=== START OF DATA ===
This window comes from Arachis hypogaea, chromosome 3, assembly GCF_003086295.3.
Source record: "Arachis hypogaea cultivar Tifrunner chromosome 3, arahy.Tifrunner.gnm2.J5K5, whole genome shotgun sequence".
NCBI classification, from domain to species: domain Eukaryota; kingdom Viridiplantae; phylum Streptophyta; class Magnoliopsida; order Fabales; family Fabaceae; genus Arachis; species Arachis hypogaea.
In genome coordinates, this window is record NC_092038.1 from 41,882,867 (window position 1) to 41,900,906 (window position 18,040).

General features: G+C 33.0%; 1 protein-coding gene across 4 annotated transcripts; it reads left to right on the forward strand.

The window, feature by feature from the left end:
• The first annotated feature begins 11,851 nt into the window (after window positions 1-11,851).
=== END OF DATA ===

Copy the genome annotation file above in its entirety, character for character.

This window comes from Arachis hypogaea, chromosome 3, assembly GCF_003086295.3.
Source record: "Arachis hypogaea cultivar Tifrunner chromosome 3, arahy.Tifrunner.gnm2.J5K5, whole genome shotgun sequence".
NCBI classification, from domain to species: domain Eukaryota; kingdom Viridiplantae; phylum Streptophyta; class Magnoliopsida; order Fabales; family Fabaceae; genus Arachis; species Arachis hypogaea.
In genome coordinates, this window is record NC_092038.1 from 41,882,867 (window position 1) to 41,900,906 (window position 18,040).

General features: G+C 33.0%; 1 protein-coding gene across 4 annotated transcripts; it reads left to right on the forward strand.

The window, feature by feature from the left end:
• The first annotated feature begins 11,851 nt into the window (after window positions 1-11,851).